Mounting dissension in the ranks over Japanese takeover of Shire
PHARMA giant Takeda has become Japan’s most shorted stock ahead of its £48bn takeover of FTSE 100 rival Shire as opposition to the deal mounts.
Hedge funds have targeted Shire’s new owner as concerns grow over the impact that it will have on Takeda’s stretched balanced sheet. The Japanese giant took on billions of debt to fund the deal.
Around a fifth of Takeda’s shares are now in the hands of short-sellers at a market value of $6.6bn (£5bn), according to S3 Partners data.
A group of investors has voiced its opposition to the swoop ahead of a shareholder vote on Oct 19.
Since Shire revealed Takeda’s interest in March, the Osaka-based company’s shares have slumped 19pc, wiping off almost £5bn from its market capitalisation. Shorts against Takeda are now over double that of Toyota, the second most shorted stock in Japan.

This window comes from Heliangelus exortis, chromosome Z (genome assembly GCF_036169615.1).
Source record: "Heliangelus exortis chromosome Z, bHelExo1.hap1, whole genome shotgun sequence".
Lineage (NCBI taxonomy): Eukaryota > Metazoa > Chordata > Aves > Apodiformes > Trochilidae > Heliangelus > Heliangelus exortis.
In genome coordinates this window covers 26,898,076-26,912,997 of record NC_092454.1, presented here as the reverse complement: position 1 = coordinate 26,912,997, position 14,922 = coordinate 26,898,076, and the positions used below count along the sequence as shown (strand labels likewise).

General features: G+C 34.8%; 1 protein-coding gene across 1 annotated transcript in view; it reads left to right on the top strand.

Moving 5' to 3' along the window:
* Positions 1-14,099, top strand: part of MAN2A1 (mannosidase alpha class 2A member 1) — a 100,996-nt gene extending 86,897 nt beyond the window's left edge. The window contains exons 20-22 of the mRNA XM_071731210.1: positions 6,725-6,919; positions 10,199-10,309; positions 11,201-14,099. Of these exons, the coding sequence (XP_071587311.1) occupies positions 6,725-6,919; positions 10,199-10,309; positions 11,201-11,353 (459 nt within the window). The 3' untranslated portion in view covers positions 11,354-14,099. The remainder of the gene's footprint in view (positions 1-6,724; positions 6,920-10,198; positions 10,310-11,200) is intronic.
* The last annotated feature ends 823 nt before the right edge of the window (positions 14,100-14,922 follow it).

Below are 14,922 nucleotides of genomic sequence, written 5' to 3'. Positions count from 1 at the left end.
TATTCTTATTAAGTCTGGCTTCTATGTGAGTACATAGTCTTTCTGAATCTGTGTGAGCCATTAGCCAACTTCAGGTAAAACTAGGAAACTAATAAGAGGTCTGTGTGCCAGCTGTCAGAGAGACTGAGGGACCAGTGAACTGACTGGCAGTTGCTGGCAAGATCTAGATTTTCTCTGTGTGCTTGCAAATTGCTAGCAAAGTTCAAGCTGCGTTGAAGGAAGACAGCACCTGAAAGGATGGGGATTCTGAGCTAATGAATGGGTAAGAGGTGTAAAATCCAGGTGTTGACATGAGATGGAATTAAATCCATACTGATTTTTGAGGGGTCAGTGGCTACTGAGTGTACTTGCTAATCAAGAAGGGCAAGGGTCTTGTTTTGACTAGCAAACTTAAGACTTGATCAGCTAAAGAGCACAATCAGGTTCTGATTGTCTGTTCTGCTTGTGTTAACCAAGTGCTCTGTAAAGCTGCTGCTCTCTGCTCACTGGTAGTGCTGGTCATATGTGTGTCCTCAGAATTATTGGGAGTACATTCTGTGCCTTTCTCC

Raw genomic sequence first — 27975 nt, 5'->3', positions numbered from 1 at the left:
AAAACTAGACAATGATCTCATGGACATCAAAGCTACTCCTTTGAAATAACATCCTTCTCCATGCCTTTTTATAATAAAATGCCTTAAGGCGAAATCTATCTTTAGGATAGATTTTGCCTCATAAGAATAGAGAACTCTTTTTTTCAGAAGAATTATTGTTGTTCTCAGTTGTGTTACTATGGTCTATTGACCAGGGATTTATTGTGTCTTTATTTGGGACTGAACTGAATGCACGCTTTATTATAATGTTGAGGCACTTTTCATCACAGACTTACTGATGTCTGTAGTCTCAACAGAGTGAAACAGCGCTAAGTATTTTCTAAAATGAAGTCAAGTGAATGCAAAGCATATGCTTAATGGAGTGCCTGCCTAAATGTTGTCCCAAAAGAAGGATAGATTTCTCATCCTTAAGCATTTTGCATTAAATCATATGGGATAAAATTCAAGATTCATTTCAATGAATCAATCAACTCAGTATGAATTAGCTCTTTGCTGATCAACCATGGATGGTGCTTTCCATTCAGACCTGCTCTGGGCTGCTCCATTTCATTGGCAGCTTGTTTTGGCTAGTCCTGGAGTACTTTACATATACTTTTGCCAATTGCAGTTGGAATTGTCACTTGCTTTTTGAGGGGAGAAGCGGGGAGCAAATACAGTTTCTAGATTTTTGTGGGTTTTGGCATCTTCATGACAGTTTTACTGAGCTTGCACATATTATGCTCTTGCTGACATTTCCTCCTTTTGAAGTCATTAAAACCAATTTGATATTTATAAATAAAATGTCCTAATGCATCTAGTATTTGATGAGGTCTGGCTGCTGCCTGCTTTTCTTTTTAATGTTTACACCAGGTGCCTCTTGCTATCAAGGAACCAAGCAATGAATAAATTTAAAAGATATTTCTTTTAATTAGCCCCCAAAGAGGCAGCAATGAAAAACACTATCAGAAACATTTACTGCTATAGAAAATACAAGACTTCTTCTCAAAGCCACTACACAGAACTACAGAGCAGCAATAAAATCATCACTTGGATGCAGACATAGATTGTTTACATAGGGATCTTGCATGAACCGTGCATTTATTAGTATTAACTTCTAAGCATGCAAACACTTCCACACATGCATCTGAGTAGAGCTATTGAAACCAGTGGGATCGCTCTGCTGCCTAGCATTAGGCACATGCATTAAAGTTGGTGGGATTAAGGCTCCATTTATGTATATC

This week, the dissenting stakeholders, which include founding family members, sent French boss Christophe Weber an open letter urging him to reveal his plans to reduce the debt pile and to justify the 60pc premium paid for Shire. They have lambasted the deal as “the height of madness”.
Hedge funds are expected to cash in if the acquisition is pushed through after ramping up their bets against Takeda in the last month. The value of shorts against the company has surged by $2.2bn in the last month.
Takeda investors are concerned about the “top dollar” paid for the deal and the debt left from Shire’s troubled swoop for Baxalta, Andy Smith, an analyst at Edison Investment Research, explained. Shire raised $12bn of debt to fund the deal for its rival in 2016.
He said: “In Japan, Takeda’s native shareholders were looking at the two years of horror that Shire had [with Baxalta] and are thinking ‘are we going to buy what is still a building site of a company?’”
“Why bite off more than you can chew when Shire bit off more than they could?”